Mother Courage loses her children to war or by products of war. Its the final scene that makes the entire play truly tragic. Mother Courage's daughter, only living child of hers, dies. Mother Courage asks the village folk to take care of the corpse as she has to move on with her business to find another camp. This, for me, negated the entire experience that Brecht had so carefully fulfilled till then. Brecht makes her bow to the only life that she has ever known and continue to be a part of a system that she truly abhors. It is hard to feel sympathy for this character and reconcile with the fact that she moves on with peddling. It is evident Brecht wanted her to be a victim of war just how her children were. In her case, in any moment, she could have stopped. But she didn't.

Maybe that's what Brecht's intentions were. One cannot really stop being part of war just because one wants to. Too sad.


No. Just no.

Jill Mackin



I've read (in the Manheim trans*) and taught this play, set in the Thirty Years War, and some others by Brecht, while attending performances of Galileo (at the Schubert Theater, Boston), BAAL (at Trinity Rep, Providence), the Threepenny Opera (at my own Bristol Comm College, directed by Brenner) and two at American Rep, Cambridge, and Brandeis.** Arguably, Brecht's best plays, like this one and Galileo, were written in the US, 1938-39. Prior, as a Marxist pacifist in Berlin until 1938, he mostly translated Moliere's Don Juan and Shakespeare's Corialanus, left Berlin just before Hitler destroyed all intellectuals. He also left the US the day after he was hauled before the House Un-American Activites Comm, 1947.

Brecht's theatrical ideas almost block the good actor by undermining the illusion created on stage, and even the audience's sympathetic participation in the drama. He urges in his "epic" theater the "alienation effect," such as actors speaking in the third person, masks used for wicked people, and other artificiality to discourage audience identification with stage characeters, or belief in the plot. Moreover, Brecht contradicts the best literature with open didacticism, lessons on capitalism and war: which is simply a continuation of business by other means. (War, military items, surely keep the US economy going.)
Even in translation, Brecht wields a hefty proverb. When the Recruiter complains in the first lines, that there's no honor, no loyalty, The Sergeant says:
"It's easy to see these people have gone too long without a war."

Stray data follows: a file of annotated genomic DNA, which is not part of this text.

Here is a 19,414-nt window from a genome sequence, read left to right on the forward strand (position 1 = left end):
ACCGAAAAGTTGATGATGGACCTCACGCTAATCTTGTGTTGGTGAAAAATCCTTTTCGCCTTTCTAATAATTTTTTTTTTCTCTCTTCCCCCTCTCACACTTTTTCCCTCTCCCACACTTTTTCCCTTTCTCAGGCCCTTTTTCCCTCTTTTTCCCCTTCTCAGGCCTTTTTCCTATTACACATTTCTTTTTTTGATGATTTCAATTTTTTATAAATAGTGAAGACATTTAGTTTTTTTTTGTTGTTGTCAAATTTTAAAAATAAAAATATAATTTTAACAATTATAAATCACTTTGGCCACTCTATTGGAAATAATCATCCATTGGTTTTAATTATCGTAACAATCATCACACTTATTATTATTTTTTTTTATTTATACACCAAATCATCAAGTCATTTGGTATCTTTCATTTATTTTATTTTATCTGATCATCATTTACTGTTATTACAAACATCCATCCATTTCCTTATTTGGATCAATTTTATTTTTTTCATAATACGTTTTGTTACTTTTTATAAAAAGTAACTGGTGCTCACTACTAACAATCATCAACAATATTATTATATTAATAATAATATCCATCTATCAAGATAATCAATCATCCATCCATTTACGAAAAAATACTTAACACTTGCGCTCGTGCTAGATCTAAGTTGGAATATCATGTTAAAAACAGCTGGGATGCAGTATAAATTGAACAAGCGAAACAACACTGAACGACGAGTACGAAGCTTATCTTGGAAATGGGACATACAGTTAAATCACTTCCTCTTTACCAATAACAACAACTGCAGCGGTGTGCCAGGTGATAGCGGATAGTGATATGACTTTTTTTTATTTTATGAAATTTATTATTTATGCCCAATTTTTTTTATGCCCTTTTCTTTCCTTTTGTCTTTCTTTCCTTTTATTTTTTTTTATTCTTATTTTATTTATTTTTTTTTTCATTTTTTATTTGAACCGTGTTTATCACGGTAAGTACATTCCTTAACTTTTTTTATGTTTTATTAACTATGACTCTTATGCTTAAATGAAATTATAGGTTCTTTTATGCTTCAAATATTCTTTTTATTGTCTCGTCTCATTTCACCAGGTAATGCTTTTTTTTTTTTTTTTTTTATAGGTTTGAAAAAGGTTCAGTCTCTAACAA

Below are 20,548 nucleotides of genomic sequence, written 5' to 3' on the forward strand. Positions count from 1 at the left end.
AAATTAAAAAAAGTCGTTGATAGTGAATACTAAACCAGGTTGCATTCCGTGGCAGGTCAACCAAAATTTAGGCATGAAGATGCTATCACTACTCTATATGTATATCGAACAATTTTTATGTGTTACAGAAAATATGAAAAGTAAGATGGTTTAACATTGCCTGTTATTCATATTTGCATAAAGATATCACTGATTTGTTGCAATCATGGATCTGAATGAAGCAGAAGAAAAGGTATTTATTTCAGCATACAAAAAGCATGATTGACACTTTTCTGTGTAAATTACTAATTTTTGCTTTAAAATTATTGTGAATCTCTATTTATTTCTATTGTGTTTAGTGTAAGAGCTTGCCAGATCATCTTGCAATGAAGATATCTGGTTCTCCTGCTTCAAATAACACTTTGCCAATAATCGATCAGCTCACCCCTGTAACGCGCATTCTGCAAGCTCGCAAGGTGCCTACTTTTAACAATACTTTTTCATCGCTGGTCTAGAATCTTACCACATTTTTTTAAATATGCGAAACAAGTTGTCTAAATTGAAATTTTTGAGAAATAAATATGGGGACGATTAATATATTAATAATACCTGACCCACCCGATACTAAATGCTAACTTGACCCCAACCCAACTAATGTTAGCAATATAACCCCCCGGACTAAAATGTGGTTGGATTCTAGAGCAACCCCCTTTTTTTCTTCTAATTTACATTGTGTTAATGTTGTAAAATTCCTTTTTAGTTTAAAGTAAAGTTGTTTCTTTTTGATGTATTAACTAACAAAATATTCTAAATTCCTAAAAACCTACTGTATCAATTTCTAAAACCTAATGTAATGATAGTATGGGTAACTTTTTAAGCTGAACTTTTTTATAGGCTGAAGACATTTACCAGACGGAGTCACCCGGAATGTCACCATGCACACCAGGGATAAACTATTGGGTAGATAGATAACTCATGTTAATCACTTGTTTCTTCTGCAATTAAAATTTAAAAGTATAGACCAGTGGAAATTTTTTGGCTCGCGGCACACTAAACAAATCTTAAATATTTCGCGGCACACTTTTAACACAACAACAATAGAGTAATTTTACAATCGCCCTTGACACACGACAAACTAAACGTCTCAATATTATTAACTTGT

"Like all good things, a war is hard to get started."
He later denies there's any religion in the Swedish army camp, as if to be religious is an insult. The Sergeant also confesses, "I always stay in the rear" (just as the German army did behind the Hungarians who were put in the Front against the Russians in Austria (half immediately killed, another section sent to Russian POW camps in caves--my neighbor was there, who surrendered to the G.I's, said they looked well dressed.
As for proverbs, Mother Courage says,
"Oh, won't you come fishing with me? said the fisherman to his worm"
She had just sung:
O Captains, don't expect to send them
To death with nothing in their crops.
First you must let Mother courage mend them
In mind and body with her schnapps. [Ger., wein]

Mother Courage gives all her kids different last names:
"This one, for instance, his name is Eilif Nojocki. Because his father always claimed to be called Kojocki or Mojocki. The boy remembers hims well, except the one he remembers was somebody else, a Frenchman with a gotee. But aside from that, he inherited his father's intelligence, the man could strip the pants off a peasant's ass without his knowing it."

Clearly, anti-sentimental, hard-headed, good Courage a rampant capitalist who only values her own kids, rather like the US leader, though her kids lose out because of their honesty and pity.
Brechtian paradox, "Whenever you find a lot of virtues, it shows something is wrong," Cook, "No, something is all right." "No, if stupid leader leads his men up shit creek, they need courage, and that's avirtue....You don't need virtues in a decent country, the people cn all be perfectly ordinary, medium-brought, and cowards too for my money"(scene 2 of 11).
In 3, on war of religion, "He had one thing in his favor, the word of God, which was lucky, for otherwise people would have said he was doing it all for himself." Defeat is good for Mother Courage, "One time in Livonia our general got such a shellacking from the enemy that in the confusion I laid hands on a beautiful white horse from the baggage train. That horse pulled my wagon for seven months, until we had a victory and they checked up"
The Chaplain likes war, "War meets every need, everythings's taken care of..." He tells Courage, "I'm a shepard of souls," and she answers, Sure. But I have no sould and I need firewood." Someone says the war turned the chaplain into a godless bum. He, "Being a bum has made me a better man.

In 9, the Thirty Years War has been going on tfor 16 years, killing half the poepl in Germany, those left laid low by epidemics. Countrysides filled with famine, wolves prowling through the cities.
In 11, Mother Courage is pulling her own cart, having lost her last alive. She hears from the rear, "The Spring is come, And if by chance you're still alive,/ It's time to rise and shake a leg.

* The only major writer since Homer that I've read just in translation. A serious gap for a Comp Lit student: the head of Comp Lit at UCal Berkeley, Blake Spahr, asked me why I took Russian instead of German. Oh, Pushkin, Chekhov, Tolstoy, Griboyedev, Turgenev, Dostoevsky, Bunin...

** Pirandello says seeing a play one cannot judge it, becuase so many others have a hand in a given production. See my Review of Sei Personaggi. But I surely feel I can judge Galileo having seen it at the Schubert.


A play of devastating power and unbearable structural symmetry, as Mother Courage, a small time war profiteer fails to learn anything from a sequence of tragedies and continues onwards hoping to find business opportunities, whereas in fact it's only the rich who can make a profit from such misery. Morality and politics and truth are all identical in this magnificent work.